Sunday, October 13, 2013

Statins Cut Stroke Risk by 40%?

The source of the article, written by a certain Jenny Hope, was a study published online this month in the journal Stroke.  The print version will be coming out in December. The title of the study is Age and Ethnic Disparities in Incidence of Stroke Over Time, and the authors are Yanzhong Wang, PhD; Anthony G. Rudd, FRCP; Charles D.A. Wolfe, MD, FFPH.

The Mail Online's screaming headline would have you believe statins were responsible for a massive 40% decrease in stroke risk.  What's not to like about that?

Quite a bit, as it happens.  The big problem I have with the headline is that the cause of the reported decrease doesn't appear anywhere in the actual study!  The only reference is this little sentence:

Improvements in prevention could come from any number of interventions, which may or may not include statin drug prescriptions.

But there are other aspects that are disturbing.  A 40% improvement in stroke incidence is great, but doesn't apply to blacks, or people aged 15 to 44.  

More people are now getting strokes at a younger age.  The mean age dropped from 71.7 to 69.6, which I expect is due to the higher proportion of younger stroke patients:

The fact that the glowing results were not across the board, is a strong suggestion that statin usage was not the simple causal factor for the decline in stroke incidence that the Mail would like you to believe.  Of course, it is possible that on average, younger people and blacks did not receive the same proportion of preventative health care interventions, including statin prescriptions, that white elderly people were provided with.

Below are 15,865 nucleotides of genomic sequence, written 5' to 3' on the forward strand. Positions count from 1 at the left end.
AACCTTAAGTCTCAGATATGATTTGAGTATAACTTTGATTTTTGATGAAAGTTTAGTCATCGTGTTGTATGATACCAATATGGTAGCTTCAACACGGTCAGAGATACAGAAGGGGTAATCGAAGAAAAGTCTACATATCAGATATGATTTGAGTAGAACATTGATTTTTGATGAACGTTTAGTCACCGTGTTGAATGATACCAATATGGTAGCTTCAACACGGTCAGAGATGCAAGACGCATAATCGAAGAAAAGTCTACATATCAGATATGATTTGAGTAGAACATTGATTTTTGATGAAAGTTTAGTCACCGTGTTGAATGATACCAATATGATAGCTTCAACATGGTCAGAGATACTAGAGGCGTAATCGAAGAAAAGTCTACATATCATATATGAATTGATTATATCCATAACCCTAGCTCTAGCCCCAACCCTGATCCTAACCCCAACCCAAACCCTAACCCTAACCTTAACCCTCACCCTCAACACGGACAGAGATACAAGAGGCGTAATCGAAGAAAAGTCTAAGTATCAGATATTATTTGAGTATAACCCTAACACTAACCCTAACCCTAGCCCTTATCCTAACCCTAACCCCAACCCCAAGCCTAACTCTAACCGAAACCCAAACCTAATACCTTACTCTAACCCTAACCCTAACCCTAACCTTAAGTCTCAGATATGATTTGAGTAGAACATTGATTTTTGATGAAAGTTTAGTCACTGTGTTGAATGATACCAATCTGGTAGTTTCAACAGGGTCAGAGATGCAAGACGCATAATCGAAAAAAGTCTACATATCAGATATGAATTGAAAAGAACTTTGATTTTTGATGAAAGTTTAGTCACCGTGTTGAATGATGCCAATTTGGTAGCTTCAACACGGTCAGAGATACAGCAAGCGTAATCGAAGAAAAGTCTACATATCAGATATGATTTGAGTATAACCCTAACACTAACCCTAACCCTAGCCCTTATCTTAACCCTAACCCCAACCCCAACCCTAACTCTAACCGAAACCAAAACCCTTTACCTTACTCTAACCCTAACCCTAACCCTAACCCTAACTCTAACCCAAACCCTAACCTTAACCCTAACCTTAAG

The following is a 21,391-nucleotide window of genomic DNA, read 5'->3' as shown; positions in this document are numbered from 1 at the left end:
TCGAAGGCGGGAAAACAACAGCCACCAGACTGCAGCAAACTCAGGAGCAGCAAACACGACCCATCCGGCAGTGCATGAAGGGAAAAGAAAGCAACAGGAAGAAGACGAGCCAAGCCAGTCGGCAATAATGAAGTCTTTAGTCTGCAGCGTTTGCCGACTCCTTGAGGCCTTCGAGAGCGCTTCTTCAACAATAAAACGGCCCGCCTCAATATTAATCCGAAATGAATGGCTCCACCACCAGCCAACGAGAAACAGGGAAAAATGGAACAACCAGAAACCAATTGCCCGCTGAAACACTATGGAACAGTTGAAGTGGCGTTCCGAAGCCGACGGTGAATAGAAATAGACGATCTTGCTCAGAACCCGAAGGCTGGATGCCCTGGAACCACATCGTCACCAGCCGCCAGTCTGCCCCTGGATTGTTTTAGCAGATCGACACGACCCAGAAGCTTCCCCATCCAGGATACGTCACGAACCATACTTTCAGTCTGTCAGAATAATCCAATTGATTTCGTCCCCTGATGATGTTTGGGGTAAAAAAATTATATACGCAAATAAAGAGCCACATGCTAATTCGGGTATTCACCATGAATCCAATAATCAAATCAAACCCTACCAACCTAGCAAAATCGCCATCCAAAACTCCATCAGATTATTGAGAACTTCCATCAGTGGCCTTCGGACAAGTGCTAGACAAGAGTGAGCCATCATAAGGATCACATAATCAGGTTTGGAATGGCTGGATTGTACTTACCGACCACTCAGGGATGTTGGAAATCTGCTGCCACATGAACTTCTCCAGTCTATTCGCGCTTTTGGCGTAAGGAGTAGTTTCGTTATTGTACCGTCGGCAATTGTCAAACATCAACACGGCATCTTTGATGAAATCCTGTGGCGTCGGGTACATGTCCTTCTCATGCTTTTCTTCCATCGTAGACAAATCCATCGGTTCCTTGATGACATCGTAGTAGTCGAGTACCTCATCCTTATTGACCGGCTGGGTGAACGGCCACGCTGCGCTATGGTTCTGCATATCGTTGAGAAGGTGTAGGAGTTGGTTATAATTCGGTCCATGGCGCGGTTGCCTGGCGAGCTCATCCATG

I am curious to know whether black people were, on average, given similar interventions.  Were the drugs they were prescribed less efficacious, were they even offered statins, or were other factors at play?  This is very important to know if you are black and your doctor wants to prescribe a statin to you.

Statins are not the only drugs used to reduce the risk of stroke.  Hypertension is a major factor too, and blood pressure medication also plays a large part.  Why were statins and not blood pressure medication singled out in the headline as the cause underlying the changing trends?

The study authors point out that they are not sure why stroke risk rose among younger people, particularly blacks, though they did recognize that there is a general rise in cardiovascular risk factors:

Lastly, the types of stroke changed, which a shift from hemorrhagic to ischemic strokes.  I am curious why this might be.

What does this mean?  In my opinion, it is a good example of why it is important to refer to the actual studies when newspapers quote dramatic cause and effect results.  The journalists writing the articles have an uncanny facility for jumping to conclusions that are not at all mentioned in the studies they quote.  It can take some detective work to distinguish important statistical outliers from the overall results.

The public is often quick to suggest that studies are biased because of who is funding them;  however, in this case, it is not the study that is flawed or biased, but the media hype surrounding the study.

Edit:  After posting this, I found Zoe Harcombe's take on the same study.  She was also baffled by the attribution of cause in the newspaper headline that wasn't noted anywhere in the actual study.  In Zoe's words, the headline "is a lie. It is simply not true. It is disgraceful ‘journalism.’"

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